actively  developing and innovating the back end, then Walter could 
 focus on  innovating the front end and the D language.  Just a thought.
  -Craig

Hmmm... looks like they are working on an ARM backend. This could be nice. If they get that ARM backend done by say, summer of next year, and the D front-end is plugged in, then I might be willing to take a crack at making ARM work on that one in addition to GDC. Then I could decide which one is nicer to work with and focus on that. Kind of a longshot though (they'd need wince support too). Admittedly the current arm-wince-pe GDC I put together has some uh ...annoyances... and I've no idea how to solve them. Now I wonder, is Walter really maintaining the backend much? I thought that part of dmd was pretty solid already and he is just focusing on the front-end and other D affairs. What would impress me is if the main development of D would occur on this LLVM compiler, or at least be readily portable to it within hours or a few days (this assumes LLVM is a good quality backend that Walter wouldn't mind switching to). The utility I am looking for there is having a bleeding-edge D compiler that is also very retargetable, and doesn't require big man-hours to be maintained as it seems gdc does. DMD is great on windows, but it is fairly useless on my pda since, well, it doesn't even generate code for that at all!

I'm wondering if Walter will have the same source "tainting" issue with LLVM as he did for gcc. I wish not because it would be much better if the reference compiler development could continue on a completely open system. -JJR

I have now posted this at least three times. LLVM's compiler is GCC. - Gregor Richards
Nov 20 2006
parent "John Reimer" <terminal.node gmail.com> writes:
On Mon, 20 Nov 2006 14:37:23 -0800, Gregor Richards <Richards codu.org>  
wrote:


 with  LLVM as he did for gcc.  I wish not because it would be much  
 better if the  reference compiler development could continue on a  
 completely open system.
  -JJR

I have now posted this at least three times. LLVM's compiler is GCC. - Gregor Richards

Yes, I've seen your posts. But it's unclear despite the nice little graph that you posted for us to consider. Quoting the site: "LLVM is also a collection of source code that implements the language and compilation strategy. The primary components of the LLVM infrastructure are a GCC-based C & C++ front-end, a link-time optimization framework with a growing set of global and interprocedural analyses and transformations, static back-ends for the X86, PowerPC, IA-64, Alpha and SPARC architectures, a back-end which emits portable C code, and a Just-In-Time compiler for X86 and PowerPC processors." My question is why do they say the the LLVM infrastructure uses the GCC-based /C & C++ front-end/? The backends are not GCC... I guess this is just depends how far back the backend is :)? (Oh wait... GIMPLE is a frontend for the virtual machine) You mentioned GIMPLE as being used for the IR (Intermediate Representation) which GDC uses to interface with the GCC backend. It's still a little unlcear to me, so have patience. 1) Is GIMPLE a problem for use here? (License-wise) 2) If GIMPLE is the IR, this means that GDC already has all that's necessary to attach to LLVM? 3) Whatever the case, including a GDC front end with LLVM may be easier than doing so with FSF. FSF seems to want complete ownership of the D frontend before they will accept it into the fold of gcc. Not sure how the LLVM group will act in this matter, but there licensing method seems quite different. -JJR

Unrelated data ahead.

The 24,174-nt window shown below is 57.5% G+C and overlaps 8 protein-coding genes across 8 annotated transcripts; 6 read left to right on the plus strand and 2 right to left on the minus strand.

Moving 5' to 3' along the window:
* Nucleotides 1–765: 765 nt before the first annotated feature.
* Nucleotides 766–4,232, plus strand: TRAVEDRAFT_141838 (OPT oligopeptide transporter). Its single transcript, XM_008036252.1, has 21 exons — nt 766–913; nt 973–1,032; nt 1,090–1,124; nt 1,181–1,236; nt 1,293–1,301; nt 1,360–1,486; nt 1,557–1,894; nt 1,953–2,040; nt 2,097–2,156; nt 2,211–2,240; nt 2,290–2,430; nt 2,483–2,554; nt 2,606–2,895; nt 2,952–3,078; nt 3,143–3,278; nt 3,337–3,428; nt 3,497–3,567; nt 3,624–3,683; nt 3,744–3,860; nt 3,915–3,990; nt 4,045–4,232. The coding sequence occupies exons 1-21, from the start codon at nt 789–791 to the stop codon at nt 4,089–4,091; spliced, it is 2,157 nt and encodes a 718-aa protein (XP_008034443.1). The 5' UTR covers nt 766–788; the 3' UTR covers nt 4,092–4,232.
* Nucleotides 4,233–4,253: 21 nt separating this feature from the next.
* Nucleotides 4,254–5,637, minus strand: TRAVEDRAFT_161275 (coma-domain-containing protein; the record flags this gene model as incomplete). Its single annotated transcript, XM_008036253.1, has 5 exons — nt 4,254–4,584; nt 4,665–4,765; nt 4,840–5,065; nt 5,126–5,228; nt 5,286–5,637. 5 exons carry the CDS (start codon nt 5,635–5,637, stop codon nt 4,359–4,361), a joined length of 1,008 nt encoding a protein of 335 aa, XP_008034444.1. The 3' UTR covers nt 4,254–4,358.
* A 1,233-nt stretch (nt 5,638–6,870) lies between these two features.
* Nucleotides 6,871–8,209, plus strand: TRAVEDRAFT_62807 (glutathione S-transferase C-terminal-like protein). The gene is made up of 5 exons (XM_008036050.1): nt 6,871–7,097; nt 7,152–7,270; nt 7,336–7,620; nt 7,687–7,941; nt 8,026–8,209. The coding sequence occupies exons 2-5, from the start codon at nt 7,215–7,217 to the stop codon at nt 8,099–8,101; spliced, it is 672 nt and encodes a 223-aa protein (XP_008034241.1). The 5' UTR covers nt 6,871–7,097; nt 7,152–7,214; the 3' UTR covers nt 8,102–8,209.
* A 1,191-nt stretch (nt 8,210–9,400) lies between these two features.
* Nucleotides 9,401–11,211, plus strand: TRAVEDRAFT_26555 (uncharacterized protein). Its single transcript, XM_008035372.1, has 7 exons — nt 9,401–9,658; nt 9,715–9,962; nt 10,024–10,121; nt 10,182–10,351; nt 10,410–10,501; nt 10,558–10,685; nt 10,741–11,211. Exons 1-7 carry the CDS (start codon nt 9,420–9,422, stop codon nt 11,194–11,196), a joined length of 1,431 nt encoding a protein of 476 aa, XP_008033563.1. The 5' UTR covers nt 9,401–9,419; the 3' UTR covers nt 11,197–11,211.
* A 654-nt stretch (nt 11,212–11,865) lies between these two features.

Nov 20 2006
prev sibling parent reply Walter Bright <newshound digitalmars.com> writes:
John Reimer wrote:
 I'm wondering if Walter will have the same source "tainting" issue with 
 LLVM as he did for gcc.

Yes, since it is copyrighted. However, I *can* read documentation about the compiler (one cannot copyright an idea, ideas are covered by patent law, not copyrights). Aside from working with the LLVM source, I am happy to help out in any way I can those who want to integrated the D front end with LLVM. One advantage LLVM has over gcc is that gcc is reluctant to include gdc as part of the default gcc distribution. If LLVM is willing to include D with their main distribution, that would be very good for D users.
Nov 20 2006
parent Paolo Invernizzi <arathorn NOSPAM_fastwebnet.it> writes:
I've played with LLVM and D, one yr ago, submitting patches to LLVM for 
VC7 compilation of the LLVM backend, just to try to do a backend for DMD 
frontend on Windows.

So, as seems that everybody is playing with the frontend, it's not time 
to have it in a svn repository on DigitalMars/somewhere?
We are all applying the same patches, merging subsequent Walter release, 
adding headers, and so on...

Can't we work on the same codebase? At least Walter and David Friedman!

Just my 2c....

---
Paolo Invernizzi


Walter Bright wrote:
 John Reimer wrote:
 I'm wondering if Walter will have the same source "tainting" issue 
 with LLVM as he did for gcc.

Yes, since it is copyrighted. However, I *can* read documentation about the compiler (one cannot copyright an idea, ideas are covered by patent law, not copyrights). Aside from working with the LLVM source, I am happy to help out in any way I can those who want to integrated the D front end with LLVM. One advantage LLVM has over gcc is that gcc is reluctant to include gdc as part of the default gcc distribution. If LLVM is willing to include D with their main distribution, that would be very good for D users.

Nov 21 2006